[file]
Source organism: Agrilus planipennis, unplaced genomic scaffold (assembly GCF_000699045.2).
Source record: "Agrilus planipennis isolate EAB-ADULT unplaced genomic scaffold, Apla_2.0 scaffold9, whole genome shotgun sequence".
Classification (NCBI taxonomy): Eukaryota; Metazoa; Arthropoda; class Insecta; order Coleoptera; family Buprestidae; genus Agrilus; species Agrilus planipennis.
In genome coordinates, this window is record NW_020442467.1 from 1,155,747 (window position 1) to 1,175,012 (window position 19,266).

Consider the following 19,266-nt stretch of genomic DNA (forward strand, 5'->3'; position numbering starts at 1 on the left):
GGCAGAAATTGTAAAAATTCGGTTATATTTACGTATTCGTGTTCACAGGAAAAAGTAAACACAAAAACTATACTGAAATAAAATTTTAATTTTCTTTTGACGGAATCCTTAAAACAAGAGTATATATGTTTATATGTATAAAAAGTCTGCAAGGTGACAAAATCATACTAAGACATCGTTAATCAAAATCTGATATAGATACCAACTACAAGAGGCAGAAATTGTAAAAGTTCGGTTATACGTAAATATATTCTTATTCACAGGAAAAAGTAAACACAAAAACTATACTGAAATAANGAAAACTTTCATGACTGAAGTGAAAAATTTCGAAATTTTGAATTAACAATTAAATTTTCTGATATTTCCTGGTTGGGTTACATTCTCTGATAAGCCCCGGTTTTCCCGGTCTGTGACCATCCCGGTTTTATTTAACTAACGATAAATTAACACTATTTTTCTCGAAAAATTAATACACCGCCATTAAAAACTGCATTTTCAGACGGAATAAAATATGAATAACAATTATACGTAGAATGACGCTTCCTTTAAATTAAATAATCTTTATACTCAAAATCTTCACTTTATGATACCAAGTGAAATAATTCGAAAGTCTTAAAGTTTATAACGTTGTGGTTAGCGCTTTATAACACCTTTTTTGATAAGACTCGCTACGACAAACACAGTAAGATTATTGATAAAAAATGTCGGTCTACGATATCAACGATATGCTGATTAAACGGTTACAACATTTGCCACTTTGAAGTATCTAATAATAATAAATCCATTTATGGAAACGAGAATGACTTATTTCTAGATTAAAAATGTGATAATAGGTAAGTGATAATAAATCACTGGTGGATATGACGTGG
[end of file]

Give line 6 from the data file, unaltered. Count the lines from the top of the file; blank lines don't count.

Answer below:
GGCAGAAATTGTAAAAATTCGGTTATATTTACGTATTCGTGTTCACAGGAAAAAGTAAACACAAAAACTATACTGAAATAAAATTTTAATTTTCTTTTGACGGAATCCTTAAAACAAGAGTATATATGTTTATATGTATAAAAAGTCTGCAAGGTGACAAAATCATACTAAGACATCGTTAATCAAAATCTGATATAGATACCAACTACAAGAGGCAGAAATTGTAAAAGTTCGGTTATACGTAAATATATTCTTATTCACAGGAAAAAGTAAACACAAAAACTATACTGAAATAANGAAAACTTTCATGACTGAAGTGAAAAATTTCGAAATTTTGAATTAACAATTAAATTTTCTGATATTTCCTGGTTGGGTTACATTCTCTGATAAGCCCCGGTTTTCCCGGTCTGTGACCATCCCGGTTTTATTTAACTAACGATAAATTAACACTATTTTTCTCGAAAAATTAATACACCGCCATTAAAAACTGCATTTTCAGACGGAATAAAATATGAATAACAATTATACGTAGAATGACGCTTCCTTTAAATTAAATAATCTTTATACTCAAAATCTTCACTTTATGATACCAAGTGAAATAATTCGAAAGTCTTAAAGTTTATAACGTTGTGGTTAGCGCTTTATAACACCTTTTTTGATAAGACTCGCTACGACAAACACAGTAAGATTATTGATAAAAAATGTCGGTCTACGATATCAACGATATGCTGATTAAACGGTTACAACATTTGCCACTTTGAAGTATCTAATAATAATAAATCCATTTATGGAAACGAGAATGACTTATTTCTAGATTAAAAATGTGATAATAGGTAAGTGATAATAAATCACTGGTGGATATGACGTGG